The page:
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```HYPOT(3)	      DragonFly Library Functions Manual	      HYPOT(3)

NAME
hypot, hypotf, hypotl, cabs, cabsf, cabsl -- Euclidean distance and com-
plex absolute value functions

SYNOPSIS
#include <math.h>

double
hypot(double x, double y);

float
hypotf(float x, float y);

long double
hypotl(long double x, long double y);

#include <complex.h>

double
cabs(double complex z);

float
cabsf(float complex z);

long double
cabsl(long double complex z);

DESCRIPTION
The hypot(), hypotf() and hypotl() functions compute the sqrt(x*x+y*y) in
such a way that underflow will not happen, and overflow occurs only if
the final result deserves it.

hypot(infinity, v) = hypot(v, infinity) = +infinity for all v, including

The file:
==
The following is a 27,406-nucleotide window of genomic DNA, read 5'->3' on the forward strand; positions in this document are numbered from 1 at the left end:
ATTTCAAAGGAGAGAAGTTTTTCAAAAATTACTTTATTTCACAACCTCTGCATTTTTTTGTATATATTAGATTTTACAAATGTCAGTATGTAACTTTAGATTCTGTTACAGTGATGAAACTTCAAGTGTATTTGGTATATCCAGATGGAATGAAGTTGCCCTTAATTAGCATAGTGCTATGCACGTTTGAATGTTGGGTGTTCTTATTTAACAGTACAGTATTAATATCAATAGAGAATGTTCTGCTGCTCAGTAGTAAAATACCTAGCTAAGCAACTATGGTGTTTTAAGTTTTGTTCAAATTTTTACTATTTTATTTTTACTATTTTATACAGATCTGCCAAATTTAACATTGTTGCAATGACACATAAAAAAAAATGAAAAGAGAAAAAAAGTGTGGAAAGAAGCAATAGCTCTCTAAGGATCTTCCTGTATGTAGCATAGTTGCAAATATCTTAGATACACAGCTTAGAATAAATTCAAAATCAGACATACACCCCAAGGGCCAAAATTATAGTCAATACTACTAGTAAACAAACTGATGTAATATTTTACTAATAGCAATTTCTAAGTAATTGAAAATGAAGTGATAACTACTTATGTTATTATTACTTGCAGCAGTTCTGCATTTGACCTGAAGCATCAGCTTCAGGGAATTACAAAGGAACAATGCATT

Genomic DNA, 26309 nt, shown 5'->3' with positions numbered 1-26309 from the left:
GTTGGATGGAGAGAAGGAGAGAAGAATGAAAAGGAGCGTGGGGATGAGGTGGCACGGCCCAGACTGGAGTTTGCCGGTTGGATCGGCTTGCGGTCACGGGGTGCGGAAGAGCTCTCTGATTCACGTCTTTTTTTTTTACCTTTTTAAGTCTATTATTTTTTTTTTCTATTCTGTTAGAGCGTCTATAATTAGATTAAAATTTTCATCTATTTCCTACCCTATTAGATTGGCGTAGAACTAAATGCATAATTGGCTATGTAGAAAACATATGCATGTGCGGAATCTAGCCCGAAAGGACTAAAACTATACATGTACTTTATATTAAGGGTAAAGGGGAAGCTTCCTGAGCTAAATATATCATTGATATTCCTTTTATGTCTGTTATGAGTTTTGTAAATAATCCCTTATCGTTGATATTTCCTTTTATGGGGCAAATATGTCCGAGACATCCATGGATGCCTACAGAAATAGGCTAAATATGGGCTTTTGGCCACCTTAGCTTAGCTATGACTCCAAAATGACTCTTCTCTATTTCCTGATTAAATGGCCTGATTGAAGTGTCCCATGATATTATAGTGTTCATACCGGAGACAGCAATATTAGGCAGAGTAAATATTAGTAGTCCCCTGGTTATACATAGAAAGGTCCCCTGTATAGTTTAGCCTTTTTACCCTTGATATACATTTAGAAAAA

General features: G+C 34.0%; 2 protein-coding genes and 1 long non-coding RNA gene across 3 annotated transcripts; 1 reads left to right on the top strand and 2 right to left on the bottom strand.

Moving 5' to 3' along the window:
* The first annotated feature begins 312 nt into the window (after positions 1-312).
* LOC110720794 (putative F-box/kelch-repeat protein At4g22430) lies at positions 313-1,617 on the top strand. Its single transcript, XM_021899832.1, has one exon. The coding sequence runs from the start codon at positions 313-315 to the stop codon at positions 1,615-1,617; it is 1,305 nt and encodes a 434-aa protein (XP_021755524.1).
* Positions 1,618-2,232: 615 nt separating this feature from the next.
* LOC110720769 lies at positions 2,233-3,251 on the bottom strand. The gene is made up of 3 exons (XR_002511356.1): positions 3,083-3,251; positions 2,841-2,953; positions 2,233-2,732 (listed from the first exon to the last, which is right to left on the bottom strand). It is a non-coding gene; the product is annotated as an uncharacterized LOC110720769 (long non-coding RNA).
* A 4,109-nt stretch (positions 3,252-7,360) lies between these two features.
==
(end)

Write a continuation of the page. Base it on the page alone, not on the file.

NaN.

The cabs(), cabsf() and cabsl() functions return the absolute value of
the complex number z.

ERRORS (due to Roundoff, etc.)
Below 0.97 ulps.  Consequently hypot(5.0, 12.0) = 13.0 exactly; in gen-
eral, hypot and cabs return an integer whenever an integer might be
expected.

NOTES
As might be expected, hypot(v, NaN) and hypot(NaN, v) are NaN for all
finite v; with ``reserved operand'' in place of "NaN", the same is true
on a VAX.	But programmers on machines other than a VAX (it has no infin-
ity) might be surprised at first to discover that hypot(+-infinity, NaN)
= +infinity.  This is intentional; it happens because hypot(infinity, v)
= +infinity for all v, finite or infinite.  Hence hypot(infinity, v) is
independent of v.	Unlike the reserved operand fault on a VAX, the IEEE
NaN is designed to disappear when it turns out to be irrelevant, as it
does in hypot(infinity, NaN).